Something was moving those hawthorn bushes. Just a deer, he told himself to ignore it. In his gut though he knew it was too large to be a deer.
“Why don’t you go check that out, Stefanius?” suggested his fellow fighter Flavius Vergilius. “I’ll take your post.”
He climbed slowly down the steps to the other side of the Wall.
“Show yourself and I shall not harm you,” Stefanius shouted to the hidden enemies. He tried to stand tall and proud against the wind. Suddenly Stefanius stopped short…
Cailín’s arms were tickled by the long grass as she snagged her skirt on the hawthorn. As she tried in vain to remove herself she heard the deafening clank of Roman bronze creeping closer and closer.
In desperation she finally managed to tear herself away from the tree. Whilst she did so she heard one of the soldiers shout “Show yourself and I shall not harm you.”
Maybe it was the force from tearing herself away that propelled her into the open or maybe she’d stumbled. Either way, she was now left standing face to face with the Roman soldier.
Cailín felt all the breath leave her body. He just stood there. In all his entirety. His brass helmet, red tunic and leather topped with chainmail, all the way down to his hobnailed boots.
Cailín looked into his eyes. They seemed to mirror her own fear, curiosity and a hint of admiration.
Something in his face seemed to harden and he clumsily fumbled for his sword to point it shakily at her. She deftly drew her own dagger in response. They circled each other slowly, unsure what move their opponent might try.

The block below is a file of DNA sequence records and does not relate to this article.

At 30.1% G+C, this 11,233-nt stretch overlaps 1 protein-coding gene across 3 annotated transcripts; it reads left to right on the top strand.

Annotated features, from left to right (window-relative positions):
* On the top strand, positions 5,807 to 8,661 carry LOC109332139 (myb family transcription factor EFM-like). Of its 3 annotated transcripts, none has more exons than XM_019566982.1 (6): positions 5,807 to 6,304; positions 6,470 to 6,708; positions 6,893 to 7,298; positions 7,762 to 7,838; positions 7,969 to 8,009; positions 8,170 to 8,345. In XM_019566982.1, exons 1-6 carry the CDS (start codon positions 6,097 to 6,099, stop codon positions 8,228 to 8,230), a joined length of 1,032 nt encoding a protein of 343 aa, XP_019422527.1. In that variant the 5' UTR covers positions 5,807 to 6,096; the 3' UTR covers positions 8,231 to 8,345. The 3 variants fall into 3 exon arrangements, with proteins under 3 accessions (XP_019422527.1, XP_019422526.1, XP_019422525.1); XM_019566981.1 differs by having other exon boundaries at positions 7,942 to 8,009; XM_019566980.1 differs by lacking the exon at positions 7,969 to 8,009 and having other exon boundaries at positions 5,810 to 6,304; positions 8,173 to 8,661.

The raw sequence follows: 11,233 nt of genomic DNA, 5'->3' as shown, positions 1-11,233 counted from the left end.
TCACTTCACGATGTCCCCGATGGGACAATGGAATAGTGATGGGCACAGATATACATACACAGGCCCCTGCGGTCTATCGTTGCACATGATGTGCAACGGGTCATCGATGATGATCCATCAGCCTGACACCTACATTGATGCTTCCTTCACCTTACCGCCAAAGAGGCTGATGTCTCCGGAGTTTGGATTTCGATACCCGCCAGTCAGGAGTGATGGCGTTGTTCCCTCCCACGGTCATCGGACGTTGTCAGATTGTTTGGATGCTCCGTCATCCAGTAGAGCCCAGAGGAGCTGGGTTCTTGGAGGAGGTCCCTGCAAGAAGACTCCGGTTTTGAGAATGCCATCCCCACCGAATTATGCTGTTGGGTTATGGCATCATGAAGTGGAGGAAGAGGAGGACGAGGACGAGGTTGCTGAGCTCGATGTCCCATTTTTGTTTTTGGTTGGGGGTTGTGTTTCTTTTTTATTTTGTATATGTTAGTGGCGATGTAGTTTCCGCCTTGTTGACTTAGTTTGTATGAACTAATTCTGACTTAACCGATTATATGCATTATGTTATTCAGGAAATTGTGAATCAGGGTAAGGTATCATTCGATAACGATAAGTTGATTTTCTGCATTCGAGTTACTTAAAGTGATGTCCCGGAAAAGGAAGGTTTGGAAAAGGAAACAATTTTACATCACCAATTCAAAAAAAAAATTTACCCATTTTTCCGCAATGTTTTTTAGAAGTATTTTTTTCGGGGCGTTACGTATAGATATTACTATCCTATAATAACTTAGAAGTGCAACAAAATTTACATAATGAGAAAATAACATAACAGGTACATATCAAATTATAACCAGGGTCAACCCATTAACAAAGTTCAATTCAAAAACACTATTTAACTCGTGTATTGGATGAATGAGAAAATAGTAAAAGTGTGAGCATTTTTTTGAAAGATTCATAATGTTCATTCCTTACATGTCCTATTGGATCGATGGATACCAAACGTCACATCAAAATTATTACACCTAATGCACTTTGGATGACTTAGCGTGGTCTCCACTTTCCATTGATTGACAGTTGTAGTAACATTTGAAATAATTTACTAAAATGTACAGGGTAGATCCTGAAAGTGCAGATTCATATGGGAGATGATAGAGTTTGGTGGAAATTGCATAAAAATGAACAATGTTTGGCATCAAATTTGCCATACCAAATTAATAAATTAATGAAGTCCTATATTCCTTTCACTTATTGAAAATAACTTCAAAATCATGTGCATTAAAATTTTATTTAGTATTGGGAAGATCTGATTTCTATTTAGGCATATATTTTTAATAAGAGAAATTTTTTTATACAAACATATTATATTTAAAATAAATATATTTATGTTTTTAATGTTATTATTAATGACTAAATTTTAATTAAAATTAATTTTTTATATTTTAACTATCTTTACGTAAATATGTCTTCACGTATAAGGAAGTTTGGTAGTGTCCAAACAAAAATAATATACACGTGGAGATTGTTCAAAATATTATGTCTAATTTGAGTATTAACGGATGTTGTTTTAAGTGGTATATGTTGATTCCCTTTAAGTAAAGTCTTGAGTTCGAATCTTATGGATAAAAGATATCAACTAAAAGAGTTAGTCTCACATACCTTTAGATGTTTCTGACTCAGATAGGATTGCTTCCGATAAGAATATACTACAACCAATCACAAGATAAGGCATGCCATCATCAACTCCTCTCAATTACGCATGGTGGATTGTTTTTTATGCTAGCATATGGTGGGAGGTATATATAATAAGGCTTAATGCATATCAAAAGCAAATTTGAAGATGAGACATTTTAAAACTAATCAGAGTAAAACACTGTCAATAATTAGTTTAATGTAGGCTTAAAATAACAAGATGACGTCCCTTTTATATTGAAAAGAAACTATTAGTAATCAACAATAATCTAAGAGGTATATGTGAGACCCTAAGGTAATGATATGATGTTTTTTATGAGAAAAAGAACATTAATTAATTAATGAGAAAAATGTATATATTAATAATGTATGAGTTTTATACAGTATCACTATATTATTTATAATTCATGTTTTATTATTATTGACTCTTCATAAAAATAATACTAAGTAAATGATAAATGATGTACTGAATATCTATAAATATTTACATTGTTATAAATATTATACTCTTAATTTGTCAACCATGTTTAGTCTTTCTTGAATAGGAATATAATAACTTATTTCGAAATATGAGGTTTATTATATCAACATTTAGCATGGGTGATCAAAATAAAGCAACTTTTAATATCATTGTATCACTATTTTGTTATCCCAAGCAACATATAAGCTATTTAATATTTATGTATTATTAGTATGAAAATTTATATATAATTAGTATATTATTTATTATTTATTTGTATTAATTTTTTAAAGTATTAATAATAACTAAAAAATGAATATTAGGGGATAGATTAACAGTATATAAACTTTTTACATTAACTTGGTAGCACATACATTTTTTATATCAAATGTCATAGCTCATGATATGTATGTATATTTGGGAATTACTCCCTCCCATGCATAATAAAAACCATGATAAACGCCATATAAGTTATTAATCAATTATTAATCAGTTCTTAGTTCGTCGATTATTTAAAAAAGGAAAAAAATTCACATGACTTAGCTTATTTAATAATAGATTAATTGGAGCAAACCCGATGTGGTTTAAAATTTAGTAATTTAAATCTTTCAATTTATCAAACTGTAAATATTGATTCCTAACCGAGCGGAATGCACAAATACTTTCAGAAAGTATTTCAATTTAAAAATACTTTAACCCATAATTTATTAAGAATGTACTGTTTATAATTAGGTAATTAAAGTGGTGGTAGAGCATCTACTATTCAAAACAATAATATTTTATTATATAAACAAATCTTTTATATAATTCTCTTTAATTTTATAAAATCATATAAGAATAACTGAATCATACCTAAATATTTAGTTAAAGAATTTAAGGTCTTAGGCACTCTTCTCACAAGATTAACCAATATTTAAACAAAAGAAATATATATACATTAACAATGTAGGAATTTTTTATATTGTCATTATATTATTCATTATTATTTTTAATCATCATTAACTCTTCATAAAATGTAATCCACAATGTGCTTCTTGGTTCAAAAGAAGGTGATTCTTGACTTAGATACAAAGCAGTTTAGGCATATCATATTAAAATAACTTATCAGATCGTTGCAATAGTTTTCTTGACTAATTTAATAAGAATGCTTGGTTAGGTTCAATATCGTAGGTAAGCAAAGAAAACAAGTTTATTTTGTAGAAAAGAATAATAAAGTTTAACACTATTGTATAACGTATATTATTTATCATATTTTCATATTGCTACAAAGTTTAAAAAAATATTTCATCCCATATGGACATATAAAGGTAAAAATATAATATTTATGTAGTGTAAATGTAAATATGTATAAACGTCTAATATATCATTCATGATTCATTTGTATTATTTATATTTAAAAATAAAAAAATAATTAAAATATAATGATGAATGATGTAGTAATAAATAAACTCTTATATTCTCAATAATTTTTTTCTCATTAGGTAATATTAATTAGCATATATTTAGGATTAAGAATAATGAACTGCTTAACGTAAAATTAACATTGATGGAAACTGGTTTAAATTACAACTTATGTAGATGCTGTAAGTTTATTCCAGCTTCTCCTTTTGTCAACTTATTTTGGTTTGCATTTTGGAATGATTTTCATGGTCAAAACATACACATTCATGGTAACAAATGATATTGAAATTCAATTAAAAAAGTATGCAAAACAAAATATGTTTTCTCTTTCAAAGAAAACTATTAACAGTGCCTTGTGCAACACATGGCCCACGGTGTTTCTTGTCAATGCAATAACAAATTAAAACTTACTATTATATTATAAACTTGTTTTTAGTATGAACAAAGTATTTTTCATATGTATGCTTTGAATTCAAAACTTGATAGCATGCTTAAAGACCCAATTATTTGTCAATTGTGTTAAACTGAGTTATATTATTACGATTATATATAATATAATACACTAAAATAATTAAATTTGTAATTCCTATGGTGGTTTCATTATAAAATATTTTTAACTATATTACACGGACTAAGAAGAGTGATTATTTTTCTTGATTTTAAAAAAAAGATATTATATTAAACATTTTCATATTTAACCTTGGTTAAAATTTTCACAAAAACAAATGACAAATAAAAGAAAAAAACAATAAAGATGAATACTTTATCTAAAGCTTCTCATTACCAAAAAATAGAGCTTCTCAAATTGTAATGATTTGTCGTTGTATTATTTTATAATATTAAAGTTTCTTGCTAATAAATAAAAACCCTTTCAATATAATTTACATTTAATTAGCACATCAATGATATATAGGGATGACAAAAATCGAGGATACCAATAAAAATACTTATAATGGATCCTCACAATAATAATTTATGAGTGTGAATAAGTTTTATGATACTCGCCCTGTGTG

“What do you want?” the soldier’s voice wavered.
“Nothing, I only sought an adventure,” came Cailín’s reply.
“Leave now and I shall say it was only a deer,” he offered.
“Don’t you wish to see what this deer’s made of?” she quirked at him.
The soldier smiled.
His was a genuine pleasing smile, fresh as a bird’s egg.
“Alright,” he said.
Just then footsteps could be in the distance. Twigs cracking coming nearer and nearer and the cry of “Cailín? Cailín?” echoing through the glade.
Oh Great Beira! It’s Ailsa, thought Cailín.
The soldier seemed to sense her panic as he sheathed his sword and said “meet me here after dark, no weapons.”
“For neither of us?” she pressed.
“Neither of us,” he repeated.
“Alright,” Cailín agreed, sheathing her own blade. “Until, the moon shall light our way,” she said.
He nodded and left.
“My goodness Cailín, you have quite the appetite for long running,” retorted Ailsa as Cailín turned around to face her friend.
“And for adventures,” she whispered happily to herself…
“What was it?” Flavius asked when Stefanius returned to his post.
“Only a beautiful wild deer,” came Stefanius’ unusually exhilerated reply. As he resumed his position, he could think of nothing other than the surprising evening to come…
Two weeks later:
Ailsa and Cailín were out foraging together, brushing their way past tips of cold dew, which clung to the clusters of grass. Cailín had some news she had to tell Ailsa. It was big news, humongous news, and she needed to break it to her friend gently.